It is tempting to see ‘Tam Lin1 as containing vest iges of initiatory shape-changing too. After all, Tam Lin has spent seven years in the Otherworld – a time period often connected with initiaton» (Thomas the Rhymer spends seven years in Faery, and returns with the gift of composing rhyming prophecy) .

Initiatory myths and rituals also often contain the symbolism of fire and of water, by which the initiate is transformed and purified, and these could be compared to Tam Lin’s transformation into red-hot iron/coal and his inmersion in water/milk. (Cuchulainn, after his initiation as a warrior, is placed in three vats of cold water to extinguish his burning ardour, his inner fire», although this is not part of the actual initiation process itself.

But whether we see ‘Tam Lin’ as containing remnants of initiatory ritual, it is clear, at least, that shape-shifting results from contacts between this world and the Otherworld. It occurs in the context of initiatory myth, where the Otherworld is revealed to the candidate; and it occurs in ‘Tam Lin’ as the hero of our song makes his passage from one World to the other.

The transformations of Gwion and Kerridwen occur after Gwion has tasted of the draught from the Cauldron, that is, after he has penetrated the secrets of the Otherworld, which he later as Taliesin relays to the world of humanity. In many mythologies, when the hero has won the secrets of the Otherworld, he has to cross the threshold back to this world – as Tam Lin does – and magical shape-shifting results from a contact between the two worlds.

What we can say, at least, is that whether we see the shape-shifting of Tam Lin as connected with initiation, or with conception/creation, on either case the transformations into different shapes are an obvious and natural symbol of a change of state or form, while the underlying force or energy remains the same.

Shape-shifting is a characteristic of that which is not fully manifest – of something which is in the process of becoming manifest or actual, something which is betwixt and between one World ( or level of being) and another. Things can only shift shape if they are not fully formed, if the energy which is their being is in a state of potential, creative, dynamic, unstructured free-flow. Tam Lin undergoes his transformations out of time, out of place, out of structure, between the Worlds – at Samhain, at midnight, at a crossroads.

Whilst he is undergoing them, he is neither one creature nor another. As Janet effects his disenchantment by the “earthing” of physical contact, the unstructured energy which is his being, which is manifesting under so many different forms, slowly takes on its original structure and is given stable form as he is restored to human shape.

Perhaps we can sea the fluid composite zoomorphic forms of Keltic Art as pointing to the same reality as do the animal transformations – the reality of the Otherworld, where things are fluid, boundaries and categories indistinct, dualities transcended. Of course, it is also worth considering the specific symbolism of each animal in any series of animal transformations, and the deity that any particular animal may be connected with.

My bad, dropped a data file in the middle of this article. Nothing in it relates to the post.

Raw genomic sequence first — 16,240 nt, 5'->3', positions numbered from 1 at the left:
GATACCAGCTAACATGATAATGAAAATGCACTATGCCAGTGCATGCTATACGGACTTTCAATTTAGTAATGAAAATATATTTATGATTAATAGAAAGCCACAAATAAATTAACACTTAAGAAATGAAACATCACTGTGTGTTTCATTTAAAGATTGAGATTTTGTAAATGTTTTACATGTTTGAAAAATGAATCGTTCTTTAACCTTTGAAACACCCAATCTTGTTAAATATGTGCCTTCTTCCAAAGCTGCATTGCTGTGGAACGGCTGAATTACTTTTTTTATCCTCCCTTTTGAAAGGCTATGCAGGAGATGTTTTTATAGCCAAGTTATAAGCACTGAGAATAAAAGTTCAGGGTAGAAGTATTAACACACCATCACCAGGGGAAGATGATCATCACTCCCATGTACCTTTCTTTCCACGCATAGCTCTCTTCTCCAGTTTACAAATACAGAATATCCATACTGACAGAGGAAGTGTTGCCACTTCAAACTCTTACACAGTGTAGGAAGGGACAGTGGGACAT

It is characteristic of all true symbols that they are inexhaustible. They relate to many different layers of meaning at once, and their wealth cannot be exhausted in any article, but reveals itself ever deeper to us when a symbol is meditated upon and lived through.

There are many other questions that we can ask ourselves about the symbolism of’ ‘Tam Lin’. For example : Who is the Otherworld Lover? A god or goddess with whom we have a special relationship? Or another human being with whom we may find Spiritual fulfillment?

For different individuals, it can be any or all of these but whichever it is for us, we can be sure that, as in Tam Lin’s story, many deep transformations will have to be undergone to bring the relationship to its full flowering and to bring about the inner conception and birth/creation. And that in order to hold on tight through these transformations, we will need sometimes to step ouside our usual structures and classifications, our preconceived boundaries and categories, into another World.

>Celtic Symbolism in Folk Songs: "Tam Lin" – Part One
March 28, 2011, 5:48 pm
Filed under: Celtic Symbolism, Thomas The Rhymer


I had the chance to get an approach to the magnificent “Inner Keltia” magazine through Wendy Newton from Green Linnet Records who kindly send me some volumes as a present by the 80’s. Thus I got acquainted of the outstanding work of J.A.Johnston (also known by his druidic name Kaledon Naddair ) who was it’s editor and reviewer. If you wish to purchase more of Kaledon books and works please feel free to visit the official website of Keltia Publications. In this opportunity I would like to share with you a cute essay by the assistant editor Deirdre Green. All rights reserved by the author.

It is widely recognised that Mythology enshrines Spiritual truths in symbolic form, but less credit is given to the fact that the same is true of folk tale and folklore generally and hence of folk music. Needless to say if it does not follow that all who sing those songs, or who have sung them in past centuries, are aware of their dooper meanings. But the songs can be seen as survivals (however much altered or diminished) of traditional beliefs.

When we read between the lines, they can be found to contain veiled references to esoteric teachings, no doubt only dimly remembered or half understood by many who have played a part in their transmission down the ages. Yet the very fact that the teachings are veiled, hidden under obscure layers of symbolism, means ühat they have survived where other more explicit wisdom would have fallen on prey to persecution. The inner kernel of truth is thus presierved for those in any age who can crack the shell.

I shall begin with some comments on the Scottish ballad “Tam Lin”, a moet interesting song which illustrates various magical and Otherworld beliefs of the ancient Kelts. The most important aspect of these beliefs shown in the song, is the transformatory shape-shifting which makes up the main body of the ballad, and which I will discuss in detail later.